THE SSD REVIEW TESTING PROTOCOL
At The SSD Review, we test our SSD’s slightly different depending upon the drive’s marketed purpose, that of a consumer or an enterprise focused SSD. For a consumer SSD, our goal is to test in a system that has been optimized with our SSD Optimization Guide, however CPU C State alteration may or may not have occurred depending on the motherboard and BIOS configurations. Benchmarks for our consumer tests are that of fresh drives, so that we can verify that the manufacturer’s specifications match the SSD. Additionally, we also try to include links to the benchmarks used in our report so that you as the reader can replicate our tests to confirm that your SSD is top-notch.
This Test Bench build was the result of some great relationships and purchase; our appreciation goes to the below mentioned manufacturers for their support in our project. All of the components we use for testing and evaluation can be easily purchased at a relatively affordable price. The links provided below can assist in pricing, as well as availability for those of you who may find interest in our equipment.
|PC CHASSIS:||Cooler Master CM Strom Stryker Chassis|
|MOTHERBOARD:||ASUS P8Z77-V Premium Motherboard|
|CPU:||Intel i7 3770K CPU|
|CPU COOLER:||Corsair H100 CPU Cooler|
|POWER SUPPLY:||be quiet! Dark power Pro 850W|
|SYSTEM COOLING:||be quiet! Silent Wings 2 Chassis Fan|
|MEMORY:||Crucial Ballistix Dual Channel DDR3 Memory|
|GRAPHICS CARD:||Zotac GeForce GTX 680 AMP! Edition|
The software used for today’s analysis is typical of many of our reviews and consists of Piriform Speccy, ATTO Disk Benchmark, Crystal DiskMark, AS SSD, and QuickBench. In consumer reports, we prefer to test with easily accessible software that the consumer can obtain, and in many cases, we even provide links. Our selection of software allows each to build on the last and to provide validation to results already obtained.
Piriform Speccy is a great tool for checking the status and health of your computer system. It provides you with brief summary, or a detailed look, at your operating system, CPU, RAM, motherboard, graphics, storage, optical drives, audio, peripherals and network.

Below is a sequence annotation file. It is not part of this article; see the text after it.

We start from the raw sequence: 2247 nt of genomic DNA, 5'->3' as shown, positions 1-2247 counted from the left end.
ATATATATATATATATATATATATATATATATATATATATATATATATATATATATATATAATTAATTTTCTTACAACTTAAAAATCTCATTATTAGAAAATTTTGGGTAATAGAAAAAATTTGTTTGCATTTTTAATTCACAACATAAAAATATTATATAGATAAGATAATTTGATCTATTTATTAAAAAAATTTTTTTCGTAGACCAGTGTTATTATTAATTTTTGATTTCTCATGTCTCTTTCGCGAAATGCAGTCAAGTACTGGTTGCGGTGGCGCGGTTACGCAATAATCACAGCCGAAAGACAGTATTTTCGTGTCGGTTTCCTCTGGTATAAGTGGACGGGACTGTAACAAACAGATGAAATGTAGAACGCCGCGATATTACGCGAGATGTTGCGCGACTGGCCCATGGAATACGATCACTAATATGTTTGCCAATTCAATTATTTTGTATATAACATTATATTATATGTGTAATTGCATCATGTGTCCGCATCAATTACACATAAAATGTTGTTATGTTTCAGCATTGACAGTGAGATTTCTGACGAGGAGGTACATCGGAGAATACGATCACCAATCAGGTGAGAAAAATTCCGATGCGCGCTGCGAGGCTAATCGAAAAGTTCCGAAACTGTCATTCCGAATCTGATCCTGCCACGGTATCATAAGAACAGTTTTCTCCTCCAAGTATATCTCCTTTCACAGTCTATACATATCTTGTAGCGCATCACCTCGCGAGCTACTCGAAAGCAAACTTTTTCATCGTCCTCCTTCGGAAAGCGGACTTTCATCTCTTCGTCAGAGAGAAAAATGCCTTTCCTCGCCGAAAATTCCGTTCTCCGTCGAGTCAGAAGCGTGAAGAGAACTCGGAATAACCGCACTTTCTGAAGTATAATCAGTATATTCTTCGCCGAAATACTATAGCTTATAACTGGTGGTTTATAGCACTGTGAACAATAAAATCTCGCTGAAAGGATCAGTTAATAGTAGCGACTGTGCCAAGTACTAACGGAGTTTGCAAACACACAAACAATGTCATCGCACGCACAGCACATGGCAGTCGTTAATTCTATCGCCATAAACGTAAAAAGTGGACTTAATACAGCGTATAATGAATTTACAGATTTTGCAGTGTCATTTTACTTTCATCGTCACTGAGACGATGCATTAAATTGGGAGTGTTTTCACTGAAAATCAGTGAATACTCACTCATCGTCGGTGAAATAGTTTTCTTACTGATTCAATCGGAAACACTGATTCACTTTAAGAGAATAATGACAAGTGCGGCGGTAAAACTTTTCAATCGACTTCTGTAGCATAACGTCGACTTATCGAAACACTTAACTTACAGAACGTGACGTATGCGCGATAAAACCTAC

With Speccy, we can see that the Lexar P10 has a real size of 32 GB, while having a usable capacity of 29.8 GB. We also see that the drive is formatted in FAT32.
ATTO Disk Benchmark is a relatively easy-to-use benchmark tool, which happens to be the benchmark of choice for many manufacturers. ATTO uses compressible data rather than random data, which results in higher performance and thus, higher benchmark scores. In our testing, we have selected the transfer size to range from 0.5KB to 8192KB, and have set the total length of the test to be 256MB.
Our first benchmark test yields some decent results. The Lexar JumpDrive P10 reaches its read speed mark by hitting 266 MB/s, but the write speed only makes it up to 216 MB/s. Let’s see if things change when we start to switch data samples.
Crystal Disk Benchmark is visually straightforward, and is used for measuring the speeds at which your storage device reads and writes in both compressible (oFill/1Fill) and random, mostly incompressible, data. Random data is more consistent with everyday use of a computer, such as transferring videos, pictures and music. We run the benchmark twice, using oFill data first, and then proceeding to test with random data. Since results typically return with nearly identical scores, we only include the results for random data samples.
While Crystal Disk Mark uses Random data for this benchmark test, it returns with a read speed of 254 MB/s and a write speed of 234 MB/s. This is a balance in change from our previous test, as we see the write speed increasing slightly, and the read speed dropping slightly.
AS SSD Benchmark uses incompressible data in their testing of SSDs, essentially providing results that would be consistent with using the heaviest workload, thus lower speeds are expected.
While AS SSD is a benchmark test more suitable for a solid state drive, it still gives us a good insight into the performance of the Lexar JumpDrive P10. Here we see that the read speeds comes back with 242 MB/s and the write speed comes back with 226 MB/s.
QUICKBENCH VER. 4.0
QuickBench is another benchmark tool used to measure the transfer speeds and performance of storage devices. QuickBench is a good tool for confirming the previously produced read and write speeds seen above.
QuickBench is one of our favourite tools, we always seem to get an intriguing result from it which makes sure we’ve tested the drive from all angles. QuickBench returns with an average read speed of 242 MB/s, while write speeds average 237 MB/s. Interestingly enough, here we also see that the P10 drive reaches 246 MB/s at the 20 MB transfer size. This is the first time we have seen the Lexar JumpDrive reach its listed write speed.